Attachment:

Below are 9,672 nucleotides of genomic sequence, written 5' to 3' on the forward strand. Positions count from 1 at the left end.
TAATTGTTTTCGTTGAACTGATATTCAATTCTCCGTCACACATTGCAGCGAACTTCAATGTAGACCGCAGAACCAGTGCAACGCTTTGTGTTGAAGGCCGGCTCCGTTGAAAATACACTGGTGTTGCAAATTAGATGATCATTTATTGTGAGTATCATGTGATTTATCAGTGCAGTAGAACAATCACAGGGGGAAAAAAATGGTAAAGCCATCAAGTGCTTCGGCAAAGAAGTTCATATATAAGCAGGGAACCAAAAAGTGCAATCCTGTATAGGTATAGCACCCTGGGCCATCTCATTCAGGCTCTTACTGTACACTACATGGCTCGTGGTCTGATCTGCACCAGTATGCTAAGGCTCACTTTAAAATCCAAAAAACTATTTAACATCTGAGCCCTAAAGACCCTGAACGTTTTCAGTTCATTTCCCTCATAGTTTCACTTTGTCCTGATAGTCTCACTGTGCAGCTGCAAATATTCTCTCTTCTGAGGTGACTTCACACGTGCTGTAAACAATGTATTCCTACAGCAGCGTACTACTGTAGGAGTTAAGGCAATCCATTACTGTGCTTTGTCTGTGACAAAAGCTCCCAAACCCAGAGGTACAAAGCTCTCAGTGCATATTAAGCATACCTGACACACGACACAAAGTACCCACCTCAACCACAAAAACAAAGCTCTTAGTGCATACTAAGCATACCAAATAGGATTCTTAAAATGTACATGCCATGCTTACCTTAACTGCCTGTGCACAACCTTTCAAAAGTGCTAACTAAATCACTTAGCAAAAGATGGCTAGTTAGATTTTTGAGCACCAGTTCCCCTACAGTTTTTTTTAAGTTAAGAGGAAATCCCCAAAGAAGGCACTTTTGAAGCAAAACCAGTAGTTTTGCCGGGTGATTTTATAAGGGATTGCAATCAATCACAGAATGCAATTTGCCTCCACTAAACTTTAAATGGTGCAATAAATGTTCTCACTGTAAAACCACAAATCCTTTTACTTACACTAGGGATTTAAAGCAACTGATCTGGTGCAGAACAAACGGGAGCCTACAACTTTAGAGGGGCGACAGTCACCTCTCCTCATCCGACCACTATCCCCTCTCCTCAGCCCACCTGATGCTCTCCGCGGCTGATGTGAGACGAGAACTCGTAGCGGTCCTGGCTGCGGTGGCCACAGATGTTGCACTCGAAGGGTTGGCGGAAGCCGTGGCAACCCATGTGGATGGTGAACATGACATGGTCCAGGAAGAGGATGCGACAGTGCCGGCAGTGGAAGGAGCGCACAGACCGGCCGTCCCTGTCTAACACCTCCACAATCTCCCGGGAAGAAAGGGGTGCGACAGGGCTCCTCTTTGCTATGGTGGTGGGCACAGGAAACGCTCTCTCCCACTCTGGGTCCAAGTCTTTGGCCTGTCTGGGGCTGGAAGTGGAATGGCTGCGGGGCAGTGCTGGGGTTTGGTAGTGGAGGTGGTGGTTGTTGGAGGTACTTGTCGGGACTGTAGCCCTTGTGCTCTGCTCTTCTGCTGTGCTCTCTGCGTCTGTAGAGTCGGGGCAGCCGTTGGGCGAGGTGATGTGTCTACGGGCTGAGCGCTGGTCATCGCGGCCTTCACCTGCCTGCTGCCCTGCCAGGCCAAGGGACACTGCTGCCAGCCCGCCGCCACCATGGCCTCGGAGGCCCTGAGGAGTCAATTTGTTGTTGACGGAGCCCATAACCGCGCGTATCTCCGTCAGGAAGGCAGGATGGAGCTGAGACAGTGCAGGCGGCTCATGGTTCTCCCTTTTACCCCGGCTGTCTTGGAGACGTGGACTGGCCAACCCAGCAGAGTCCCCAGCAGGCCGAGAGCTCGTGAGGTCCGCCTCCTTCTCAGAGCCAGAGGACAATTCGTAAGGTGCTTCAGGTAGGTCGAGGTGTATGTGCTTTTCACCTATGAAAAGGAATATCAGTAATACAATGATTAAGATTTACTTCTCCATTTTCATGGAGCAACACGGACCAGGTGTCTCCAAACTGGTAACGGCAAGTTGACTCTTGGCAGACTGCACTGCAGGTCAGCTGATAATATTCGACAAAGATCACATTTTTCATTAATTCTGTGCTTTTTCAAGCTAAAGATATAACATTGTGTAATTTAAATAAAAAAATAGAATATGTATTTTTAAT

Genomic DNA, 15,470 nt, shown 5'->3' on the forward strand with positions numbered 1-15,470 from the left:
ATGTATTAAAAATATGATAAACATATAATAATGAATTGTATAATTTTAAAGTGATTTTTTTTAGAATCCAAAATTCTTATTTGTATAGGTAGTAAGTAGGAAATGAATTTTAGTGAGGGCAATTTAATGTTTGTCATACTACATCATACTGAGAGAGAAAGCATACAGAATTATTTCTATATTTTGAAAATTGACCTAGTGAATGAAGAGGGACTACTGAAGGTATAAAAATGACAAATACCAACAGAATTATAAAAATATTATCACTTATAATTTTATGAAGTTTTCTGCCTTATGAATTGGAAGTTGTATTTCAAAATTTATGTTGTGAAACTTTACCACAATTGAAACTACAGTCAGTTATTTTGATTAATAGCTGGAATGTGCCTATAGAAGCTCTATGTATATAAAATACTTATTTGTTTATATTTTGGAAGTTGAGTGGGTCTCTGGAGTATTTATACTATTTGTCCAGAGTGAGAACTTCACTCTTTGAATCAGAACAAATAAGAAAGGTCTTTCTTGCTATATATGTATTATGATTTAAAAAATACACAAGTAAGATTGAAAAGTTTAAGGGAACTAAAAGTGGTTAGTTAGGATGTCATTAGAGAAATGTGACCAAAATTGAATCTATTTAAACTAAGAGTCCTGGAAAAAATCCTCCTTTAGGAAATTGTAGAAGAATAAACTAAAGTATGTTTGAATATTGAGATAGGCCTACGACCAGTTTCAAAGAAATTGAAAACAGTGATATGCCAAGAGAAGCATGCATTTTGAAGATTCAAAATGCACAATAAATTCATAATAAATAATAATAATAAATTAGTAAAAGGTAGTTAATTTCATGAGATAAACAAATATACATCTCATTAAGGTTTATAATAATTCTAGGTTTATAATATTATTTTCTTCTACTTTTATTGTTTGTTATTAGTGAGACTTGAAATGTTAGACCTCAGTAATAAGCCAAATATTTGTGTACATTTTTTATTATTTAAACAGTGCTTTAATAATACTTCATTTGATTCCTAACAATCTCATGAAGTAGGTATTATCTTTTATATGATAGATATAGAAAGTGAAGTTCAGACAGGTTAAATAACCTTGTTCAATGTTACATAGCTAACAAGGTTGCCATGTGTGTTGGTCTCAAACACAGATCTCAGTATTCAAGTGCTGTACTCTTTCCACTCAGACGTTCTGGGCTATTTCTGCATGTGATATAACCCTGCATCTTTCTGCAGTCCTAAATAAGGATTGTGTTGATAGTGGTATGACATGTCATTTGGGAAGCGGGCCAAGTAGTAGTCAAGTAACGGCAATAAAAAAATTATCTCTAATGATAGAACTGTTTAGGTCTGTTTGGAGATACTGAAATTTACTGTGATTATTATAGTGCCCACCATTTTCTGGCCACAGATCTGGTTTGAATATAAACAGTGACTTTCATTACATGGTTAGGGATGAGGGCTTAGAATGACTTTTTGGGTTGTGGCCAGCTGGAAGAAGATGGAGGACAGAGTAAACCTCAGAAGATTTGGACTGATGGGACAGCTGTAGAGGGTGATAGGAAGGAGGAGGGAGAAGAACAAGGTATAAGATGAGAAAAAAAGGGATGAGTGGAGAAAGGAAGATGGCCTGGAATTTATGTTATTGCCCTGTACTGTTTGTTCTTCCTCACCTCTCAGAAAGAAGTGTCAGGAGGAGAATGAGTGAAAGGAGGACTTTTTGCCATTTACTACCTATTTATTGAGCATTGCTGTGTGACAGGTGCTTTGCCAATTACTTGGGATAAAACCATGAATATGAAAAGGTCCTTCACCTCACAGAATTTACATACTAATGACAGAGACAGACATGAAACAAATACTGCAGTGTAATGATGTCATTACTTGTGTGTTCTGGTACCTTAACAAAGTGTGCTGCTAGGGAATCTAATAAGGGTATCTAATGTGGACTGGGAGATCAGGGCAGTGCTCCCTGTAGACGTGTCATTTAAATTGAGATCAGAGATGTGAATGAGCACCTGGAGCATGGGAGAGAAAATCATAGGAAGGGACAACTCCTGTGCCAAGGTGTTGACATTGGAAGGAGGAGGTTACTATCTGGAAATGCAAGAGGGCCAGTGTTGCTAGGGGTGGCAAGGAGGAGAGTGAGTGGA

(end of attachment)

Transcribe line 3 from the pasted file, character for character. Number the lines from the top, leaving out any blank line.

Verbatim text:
Genomic DNA, 15,470 nt, shown 5'->3' on the forward strand with positions numbered 1-15,470 from the left: